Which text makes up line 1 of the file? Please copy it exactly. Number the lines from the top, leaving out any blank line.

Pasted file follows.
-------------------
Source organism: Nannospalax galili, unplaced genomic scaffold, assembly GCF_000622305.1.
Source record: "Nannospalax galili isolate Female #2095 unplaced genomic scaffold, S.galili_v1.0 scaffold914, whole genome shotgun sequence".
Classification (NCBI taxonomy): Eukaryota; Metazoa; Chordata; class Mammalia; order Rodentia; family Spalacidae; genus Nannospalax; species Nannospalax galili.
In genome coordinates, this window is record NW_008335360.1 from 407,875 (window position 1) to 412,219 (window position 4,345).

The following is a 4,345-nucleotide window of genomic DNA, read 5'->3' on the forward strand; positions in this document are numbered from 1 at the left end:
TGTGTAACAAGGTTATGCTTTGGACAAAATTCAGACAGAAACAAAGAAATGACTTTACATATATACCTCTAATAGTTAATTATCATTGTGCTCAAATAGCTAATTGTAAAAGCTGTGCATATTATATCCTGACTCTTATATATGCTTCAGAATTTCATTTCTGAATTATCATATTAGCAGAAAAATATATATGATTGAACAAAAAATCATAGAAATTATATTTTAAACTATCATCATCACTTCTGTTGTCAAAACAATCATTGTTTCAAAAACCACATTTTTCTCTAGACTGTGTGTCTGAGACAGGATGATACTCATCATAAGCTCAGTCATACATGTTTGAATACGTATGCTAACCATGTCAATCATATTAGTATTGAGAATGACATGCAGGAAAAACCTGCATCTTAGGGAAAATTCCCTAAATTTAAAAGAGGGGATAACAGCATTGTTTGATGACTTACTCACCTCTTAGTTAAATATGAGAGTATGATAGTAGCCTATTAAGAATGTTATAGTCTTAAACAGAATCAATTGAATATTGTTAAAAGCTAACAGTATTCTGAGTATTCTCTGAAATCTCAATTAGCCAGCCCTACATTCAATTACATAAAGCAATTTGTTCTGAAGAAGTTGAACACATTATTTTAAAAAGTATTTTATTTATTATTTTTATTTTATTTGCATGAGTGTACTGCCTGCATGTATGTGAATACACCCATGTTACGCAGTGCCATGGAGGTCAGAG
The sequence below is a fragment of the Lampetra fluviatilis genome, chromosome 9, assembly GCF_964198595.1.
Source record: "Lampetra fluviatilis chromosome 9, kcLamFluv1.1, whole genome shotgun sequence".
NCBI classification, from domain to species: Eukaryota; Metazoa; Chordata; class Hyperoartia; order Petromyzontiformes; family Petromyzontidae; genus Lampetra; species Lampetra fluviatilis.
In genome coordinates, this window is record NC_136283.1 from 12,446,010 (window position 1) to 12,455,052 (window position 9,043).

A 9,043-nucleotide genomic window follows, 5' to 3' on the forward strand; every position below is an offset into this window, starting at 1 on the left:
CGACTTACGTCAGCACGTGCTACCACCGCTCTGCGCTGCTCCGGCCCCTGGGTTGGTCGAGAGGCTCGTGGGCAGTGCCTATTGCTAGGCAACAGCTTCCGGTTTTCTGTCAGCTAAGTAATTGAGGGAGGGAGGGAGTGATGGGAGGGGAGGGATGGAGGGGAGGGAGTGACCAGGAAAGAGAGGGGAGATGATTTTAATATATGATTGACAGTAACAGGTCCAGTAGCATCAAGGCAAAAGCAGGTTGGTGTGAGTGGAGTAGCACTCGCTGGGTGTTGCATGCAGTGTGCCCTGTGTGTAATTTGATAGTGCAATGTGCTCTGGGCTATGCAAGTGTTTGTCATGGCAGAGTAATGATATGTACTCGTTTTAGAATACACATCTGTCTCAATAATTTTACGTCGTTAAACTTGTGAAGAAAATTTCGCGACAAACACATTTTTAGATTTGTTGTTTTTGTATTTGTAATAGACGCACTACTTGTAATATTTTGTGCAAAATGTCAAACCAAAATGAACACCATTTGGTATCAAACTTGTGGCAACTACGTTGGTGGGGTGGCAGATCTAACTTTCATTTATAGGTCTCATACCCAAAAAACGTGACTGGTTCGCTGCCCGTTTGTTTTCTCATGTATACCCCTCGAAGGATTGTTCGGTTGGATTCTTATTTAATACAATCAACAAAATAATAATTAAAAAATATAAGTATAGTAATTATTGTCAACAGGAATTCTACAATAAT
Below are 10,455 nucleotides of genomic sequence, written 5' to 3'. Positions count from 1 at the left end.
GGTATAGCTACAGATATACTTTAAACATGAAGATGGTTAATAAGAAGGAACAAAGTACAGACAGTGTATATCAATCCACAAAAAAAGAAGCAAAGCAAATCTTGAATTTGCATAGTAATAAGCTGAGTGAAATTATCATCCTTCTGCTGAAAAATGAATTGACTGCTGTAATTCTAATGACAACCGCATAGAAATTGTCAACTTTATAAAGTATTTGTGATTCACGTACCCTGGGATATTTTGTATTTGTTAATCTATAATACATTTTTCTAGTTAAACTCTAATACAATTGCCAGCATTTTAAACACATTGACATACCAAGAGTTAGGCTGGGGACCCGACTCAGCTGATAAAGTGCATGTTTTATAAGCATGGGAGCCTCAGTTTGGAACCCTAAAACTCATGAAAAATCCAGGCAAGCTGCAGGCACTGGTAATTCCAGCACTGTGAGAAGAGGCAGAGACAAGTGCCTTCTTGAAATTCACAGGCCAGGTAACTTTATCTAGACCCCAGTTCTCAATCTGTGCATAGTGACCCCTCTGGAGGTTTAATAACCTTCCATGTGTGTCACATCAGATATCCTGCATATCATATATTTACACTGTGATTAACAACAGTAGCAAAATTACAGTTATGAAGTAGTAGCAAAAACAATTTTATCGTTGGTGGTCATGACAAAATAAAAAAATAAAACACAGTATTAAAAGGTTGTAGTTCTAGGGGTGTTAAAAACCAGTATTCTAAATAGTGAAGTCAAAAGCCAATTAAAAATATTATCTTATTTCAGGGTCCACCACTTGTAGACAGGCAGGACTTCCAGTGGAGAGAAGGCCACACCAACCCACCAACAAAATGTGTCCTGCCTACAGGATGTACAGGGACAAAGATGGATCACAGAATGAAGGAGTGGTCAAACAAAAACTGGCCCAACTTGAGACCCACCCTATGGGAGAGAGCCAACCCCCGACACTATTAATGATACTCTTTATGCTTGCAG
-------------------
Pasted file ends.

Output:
Source organism: Nannospalax galili, unplaced genomic scaffold, assembly GCF_000622305.1.